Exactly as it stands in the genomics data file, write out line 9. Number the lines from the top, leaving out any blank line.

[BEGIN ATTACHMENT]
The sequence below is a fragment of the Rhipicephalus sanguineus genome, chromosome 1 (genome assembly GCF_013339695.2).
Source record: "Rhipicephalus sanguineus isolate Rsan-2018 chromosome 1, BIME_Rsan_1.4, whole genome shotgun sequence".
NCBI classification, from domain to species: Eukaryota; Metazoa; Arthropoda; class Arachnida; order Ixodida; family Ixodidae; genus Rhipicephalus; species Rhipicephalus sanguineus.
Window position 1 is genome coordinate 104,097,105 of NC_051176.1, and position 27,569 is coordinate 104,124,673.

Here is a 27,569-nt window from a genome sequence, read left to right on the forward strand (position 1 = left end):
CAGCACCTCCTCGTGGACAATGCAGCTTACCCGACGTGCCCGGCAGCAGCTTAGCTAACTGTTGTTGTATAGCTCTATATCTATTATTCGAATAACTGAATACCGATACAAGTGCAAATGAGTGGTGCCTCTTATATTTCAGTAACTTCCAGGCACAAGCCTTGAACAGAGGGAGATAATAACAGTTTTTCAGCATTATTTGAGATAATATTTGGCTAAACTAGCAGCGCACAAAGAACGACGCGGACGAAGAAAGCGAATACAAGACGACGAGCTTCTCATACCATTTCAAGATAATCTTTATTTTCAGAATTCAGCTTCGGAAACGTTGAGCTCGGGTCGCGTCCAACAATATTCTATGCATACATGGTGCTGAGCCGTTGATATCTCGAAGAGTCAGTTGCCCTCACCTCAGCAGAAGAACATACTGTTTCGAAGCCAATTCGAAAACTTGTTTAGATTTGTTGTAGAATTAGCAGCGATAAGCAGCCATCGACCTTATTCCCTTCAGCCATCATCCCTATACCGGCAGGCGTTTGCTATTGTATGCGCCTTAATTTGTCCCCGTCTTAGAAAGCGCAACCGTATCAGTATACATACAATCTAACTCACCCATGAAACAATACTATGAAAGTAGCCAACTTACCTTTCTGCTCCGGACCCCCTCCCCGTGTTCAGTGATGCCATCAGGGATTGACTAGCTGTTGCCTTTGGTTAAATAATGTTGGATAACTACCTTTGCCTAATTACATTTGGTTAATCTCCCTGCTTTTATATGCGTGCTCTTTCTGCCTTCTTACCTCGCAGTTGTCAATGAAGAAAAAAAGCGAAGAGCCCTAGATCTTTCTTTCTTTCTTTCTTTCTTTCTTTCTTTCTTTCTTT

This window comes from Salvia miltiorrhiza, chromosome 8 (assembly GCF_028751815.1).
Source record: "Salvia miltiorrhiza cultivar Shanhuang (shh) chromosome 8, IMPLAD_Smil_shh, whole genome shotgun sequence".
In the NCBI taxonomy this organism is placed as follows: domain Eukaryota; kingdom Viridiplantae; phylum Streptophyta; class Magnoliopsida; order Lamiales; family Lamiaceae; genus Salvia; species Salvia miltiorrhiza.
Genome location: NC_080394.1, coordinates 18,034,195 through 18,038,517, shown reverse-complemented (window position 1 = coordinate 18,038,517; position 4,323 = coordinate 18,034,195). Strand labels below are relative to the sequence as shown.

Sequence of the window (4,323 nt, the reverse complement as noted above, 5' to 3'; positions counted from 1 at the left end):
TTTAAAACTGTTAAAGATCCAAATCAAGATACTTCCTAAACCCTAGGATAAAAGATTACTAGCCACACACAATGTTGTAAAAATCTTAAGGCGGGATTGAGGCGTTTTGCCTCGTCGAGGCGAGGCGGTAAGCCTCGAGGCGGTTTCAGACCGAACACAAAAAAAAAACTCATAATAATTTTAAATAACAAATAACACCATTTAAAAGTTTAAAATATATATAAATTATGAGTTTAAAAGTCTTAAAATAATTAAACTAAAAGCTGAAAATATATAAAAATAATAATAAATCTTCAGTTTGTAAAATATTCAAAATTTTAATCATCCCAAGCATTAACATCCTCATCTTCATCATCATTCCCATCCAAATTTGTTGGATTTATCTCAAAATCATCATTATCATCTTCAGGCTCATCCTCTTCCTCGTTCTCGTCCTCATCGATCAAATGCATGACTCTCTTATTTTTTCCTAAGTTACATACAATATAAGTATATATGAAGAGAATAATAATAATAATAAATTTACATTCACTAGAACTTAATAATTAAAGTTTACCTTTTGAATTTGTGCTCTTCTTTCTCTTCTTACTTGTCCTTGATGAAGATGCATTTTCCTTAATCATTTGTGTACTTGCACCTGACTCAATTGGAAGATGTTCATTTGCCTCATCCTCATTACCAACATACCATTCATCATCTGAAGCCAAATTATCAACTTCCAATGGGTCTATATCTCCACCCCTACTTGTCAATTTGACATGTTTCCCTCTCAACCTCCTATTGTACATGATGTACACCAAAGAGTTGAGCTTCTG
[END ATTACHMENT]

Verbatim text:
In the NCBI taxonomy this organism is placed as follows: domain Eukaryota; kingdom Viridiplantae; phylum Streptophyta; class Magnoliopsida; order Lamiales; family Lamiaceae; genus Salvia; species Salvia miltiorrhiza.